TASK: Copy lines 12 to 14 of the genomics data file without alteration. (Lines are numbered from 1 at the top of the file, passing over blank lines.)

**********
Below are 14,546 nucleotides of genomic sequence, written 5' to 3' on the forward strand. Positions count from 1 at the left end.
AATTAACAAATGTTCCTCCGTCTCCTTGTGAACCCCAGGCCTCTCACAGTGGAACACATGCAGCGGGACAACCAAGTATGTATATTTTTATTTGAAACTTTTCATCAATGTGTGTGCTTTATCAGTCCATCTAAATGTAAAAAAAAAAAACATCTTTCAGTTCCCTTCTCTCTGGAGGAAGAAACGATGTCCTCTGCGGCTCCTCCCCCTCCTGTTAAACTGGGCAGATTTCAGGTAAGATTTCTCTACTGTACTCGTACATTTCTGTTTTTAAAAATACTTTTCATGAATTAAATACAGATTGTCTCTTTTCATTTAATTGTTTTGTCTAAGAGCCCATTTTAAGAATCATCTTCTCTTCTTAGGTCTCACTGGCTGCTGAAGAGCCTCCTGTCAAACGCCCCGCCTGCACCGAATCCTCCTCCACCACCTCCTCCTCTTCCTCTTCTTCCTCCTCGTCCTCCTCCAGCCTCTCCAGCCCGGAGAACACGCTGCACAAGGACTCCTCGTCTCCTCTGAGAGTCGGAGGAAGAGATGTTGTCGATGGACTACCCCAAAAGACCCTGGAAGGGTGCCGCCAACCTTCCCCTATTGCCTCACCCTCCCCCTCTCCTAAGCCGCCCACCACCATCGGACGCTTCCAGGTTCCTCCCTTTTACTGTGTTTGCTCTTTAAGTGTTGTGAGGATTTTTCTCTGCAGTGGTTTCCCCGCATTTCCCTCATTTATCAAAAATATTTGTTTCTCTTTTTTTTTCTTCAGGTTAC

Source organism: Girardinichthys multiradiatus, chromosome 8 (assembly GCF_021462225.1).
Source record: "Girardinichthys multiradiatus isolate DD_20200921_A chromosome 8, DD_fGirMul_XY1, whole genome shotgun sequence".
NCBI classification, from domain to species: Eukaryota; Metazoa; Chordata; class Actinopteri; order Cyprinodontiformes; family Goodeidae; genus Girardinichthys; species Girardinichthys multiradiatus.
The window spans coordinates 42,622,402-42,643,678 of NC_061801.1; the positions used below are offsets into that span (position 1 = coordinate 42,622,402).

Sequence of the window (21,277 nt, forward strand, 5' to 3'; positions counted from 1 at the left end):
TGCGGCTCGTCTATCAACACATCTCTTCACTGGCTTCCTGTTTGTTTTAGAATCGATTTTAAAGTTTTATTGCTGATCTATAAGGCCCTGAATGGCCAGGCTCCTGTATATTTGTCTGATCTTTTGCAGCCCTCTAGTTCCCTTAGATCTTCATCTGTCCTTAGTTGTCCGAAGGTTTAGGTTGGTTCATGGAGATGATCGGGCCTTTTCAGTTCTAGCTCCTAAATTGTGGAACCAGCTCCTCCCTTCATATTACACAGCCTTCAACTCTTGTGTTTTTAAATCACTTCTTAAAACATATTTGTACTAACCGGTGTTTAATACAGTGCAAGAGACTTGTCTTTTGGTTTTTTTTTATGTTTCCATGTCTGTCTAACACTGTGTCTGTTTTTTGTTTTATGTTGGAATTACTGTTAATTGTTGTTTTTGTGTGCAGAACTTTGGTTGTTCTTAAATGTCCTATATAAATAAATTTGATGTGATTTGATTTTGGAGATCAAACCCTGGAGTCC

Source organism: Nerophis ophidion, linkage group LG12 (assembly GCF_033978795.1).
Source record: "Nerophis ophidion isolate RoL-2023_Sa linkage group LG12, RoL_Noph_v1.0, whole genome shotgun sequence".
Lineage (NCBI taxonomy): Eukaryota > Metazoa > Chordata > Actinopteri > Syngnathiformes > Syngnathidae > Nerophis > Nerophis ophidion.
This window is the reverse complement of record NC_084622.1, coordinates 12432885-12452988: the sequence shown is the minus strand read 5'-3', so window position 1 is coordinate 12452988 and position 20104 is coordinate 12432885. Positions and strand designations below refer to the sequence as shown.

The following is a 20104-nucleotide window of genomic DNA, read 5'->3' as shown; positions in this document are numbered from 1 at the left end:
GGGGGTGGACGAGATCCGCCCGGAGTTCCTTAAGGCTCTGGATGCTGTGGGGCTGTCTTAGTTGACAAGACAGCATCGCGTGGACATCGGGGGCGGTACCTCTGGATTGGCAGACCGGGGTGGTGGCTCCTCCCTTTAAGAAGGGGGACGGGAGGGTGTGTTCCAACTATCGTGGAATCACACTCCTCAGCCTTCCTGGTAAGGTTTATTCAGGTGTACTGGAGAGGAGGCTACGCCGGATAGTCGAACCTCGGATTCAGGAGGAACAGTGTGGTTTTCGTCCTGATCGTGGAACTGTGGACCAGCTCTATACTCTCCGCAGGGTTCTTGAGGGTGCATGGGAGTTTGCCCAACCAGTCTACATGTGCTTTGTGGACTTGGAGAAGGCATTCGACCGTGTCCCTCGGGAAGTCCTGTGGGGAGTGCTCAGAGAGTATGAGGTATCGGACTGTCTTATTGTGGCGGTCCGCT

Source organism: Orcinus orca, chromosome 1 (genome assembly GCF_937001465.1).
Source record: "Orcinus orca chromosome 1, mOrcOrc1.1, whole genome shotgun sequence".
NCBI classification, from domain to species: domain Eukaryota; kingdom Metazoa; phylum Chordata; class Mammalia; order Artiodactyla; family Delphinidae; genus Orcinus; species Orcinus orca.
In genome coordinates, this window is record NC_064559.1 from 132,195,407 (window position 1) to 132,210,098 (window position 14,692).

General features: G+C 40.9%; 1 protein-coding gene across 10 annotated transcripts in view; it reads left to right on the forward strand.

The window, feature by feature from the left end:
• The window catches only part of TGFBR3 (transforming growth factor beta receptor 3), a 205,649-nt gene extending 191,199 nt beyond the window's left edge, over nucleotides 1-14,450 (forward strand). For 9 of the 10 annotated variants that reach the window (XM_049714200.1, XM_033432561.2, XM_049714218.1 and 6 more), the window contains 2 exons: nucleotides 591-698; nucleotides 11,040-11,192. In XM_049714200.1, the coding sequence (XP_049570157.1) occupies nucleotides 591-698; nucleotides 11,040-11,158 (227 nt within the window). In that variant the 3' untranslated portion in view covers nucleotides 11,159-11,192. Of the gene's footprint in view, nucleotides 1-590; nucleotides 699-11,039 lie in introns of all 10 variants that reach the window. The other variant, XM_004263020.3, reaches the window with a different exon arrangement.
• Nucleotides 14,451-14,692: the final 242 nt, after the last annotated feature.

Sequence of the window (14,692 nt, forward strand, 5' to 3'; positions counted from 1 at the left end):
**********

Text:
This window is the reverse complement of record NC_084622.1, coordinates 12432885-12452988: the sequence shown is the minus strand read 5'-3', so window position 1 is coordinate 12452988 and position 20104 is coordinate 12432885. Positions and strand designations below refer to the sequence as shown.

The following is a 20104-nucleotide window of genomic DNA, read 5'->3' as shown; positions in this document are numbered from 1 at the left end:
GGGGGTGGACGAGATCCGCCCGGAGTTCCTTAAGGCTCTGGATGCTGTGGGGCTGTCTTAGTTGACAAGACAGCATCGCGTGGACATCGGGGGCGGTACCTCTGGATTGGCAGACCGGGGTGGTGGCTCCTCCCTTTAAGAAGGGGGACGGGAGGGTGTGTTCCAACTATCGTGGAATCACACTCCTCAGCCTTCCTGGTAAGGTTTATTCAGGTGTACTGGAGAGGAGGCTACGCCGGATAGTCGAACCTCGGATTCAGGAGGAACAGTGTGGTTTTCGTCCTGATCGTGGAACTGTGGACCAGCTCTATACTCTCCGCAGGGTTCTTGAGGGTGCATGGGAGTTTGCCCAACCAGTCTACATGTGCTTTGTGGACTTGGAGAAGGCATTCGACCGTGTCCCTCGGGAAGTCCTGTGGGGAGTGCTCAGAGAGTATGAGGTATCGGACTGTCTTATTGTGGCGGTCCGCT